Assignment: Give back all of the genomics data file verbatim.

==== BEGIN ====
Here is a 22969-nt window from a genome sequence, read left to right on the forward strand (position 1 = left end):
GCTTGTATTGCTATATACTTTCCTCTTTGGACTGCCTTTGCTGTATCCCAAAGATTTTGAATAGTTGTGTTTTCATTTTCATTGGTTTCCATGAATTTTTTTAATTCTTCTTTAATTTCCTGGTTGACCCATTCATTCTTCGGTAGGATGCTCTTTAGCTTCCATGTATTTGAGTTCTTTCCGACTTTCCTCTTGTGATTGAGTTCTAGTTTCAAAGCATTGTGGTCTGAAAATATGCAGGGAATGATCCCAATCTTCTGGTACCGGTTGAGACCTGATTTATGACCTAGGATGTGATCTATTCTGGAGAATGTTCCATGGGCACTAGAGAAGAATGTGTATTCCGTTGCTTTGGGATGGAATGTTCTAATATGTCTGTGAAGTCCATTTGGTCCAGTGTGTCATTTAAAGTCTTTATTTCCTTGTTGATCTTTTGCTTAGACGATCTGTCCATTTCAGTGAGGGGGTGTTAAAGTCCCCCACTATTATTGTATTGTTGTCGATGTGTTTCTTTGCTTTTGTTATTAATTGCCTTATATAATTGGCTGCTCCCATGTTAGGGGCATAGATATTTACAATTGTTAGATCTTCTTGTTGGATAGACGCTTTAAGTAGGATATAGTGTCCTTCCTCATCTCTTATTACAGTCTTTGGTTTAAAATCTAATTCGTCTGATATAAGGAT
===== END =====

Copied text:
Here is a 22969-nt window from a genome sequence, read left to right on the forward strand (position 1 = left end):
GCTTGTATTGCTATATACTTTCCTCTTTGGACTGCCTTTGCTGTATCCCAAAGATTTTGAATAGTTGTGTTTTCATTTTCATTGGTTTCCATGAATTTTTTTAATTCTTCTTTAATTTCCTGGTTGACCCATTCATTCTTCGGTAGGATGCTCTTTAGCTTCCATGTATTTGAGTTCTTTCCGACTTTCCTCTTGTGATTGAGTTCTAGTTTCAAAGCATTGTGGTCTGAAAATATGCAGGGAATGATCCCAATCTTCTGGTACCGGTTGAGACCTGATTTATGACCTAGGATGTGATCTATTCTGGAGAATGTTCCATGGGCACTAGAGAAGAATGTGTATTCCGTTGCTTTGGGATGGAATGTTCTAATATGTCTGTGAAGTCCATTTGGTCCAGTGTGTCATTTAAAGTCTTTATTTCCTTGTTGATCTTTTGCTTAGACGATCTGTCCATTTCAGTGAGGGGGTGTTAAAGTCCCCCACTATTATTGTATTGTTGTCGATGTGTTTCTTTGCTTTTGTTATTAATTGCCTTATATAATTGGCTGCTCCCATGTTAGGGGCATAGATATTTACAATTGTTAGATCTTCTTGTTGGATAGACGCTTTAAGTAGGATATAGTGTCCTTCCTCATCTCTTATTACAGTCTTTGGTTTAAAATCTAATTCGTCTGATATAAGGAT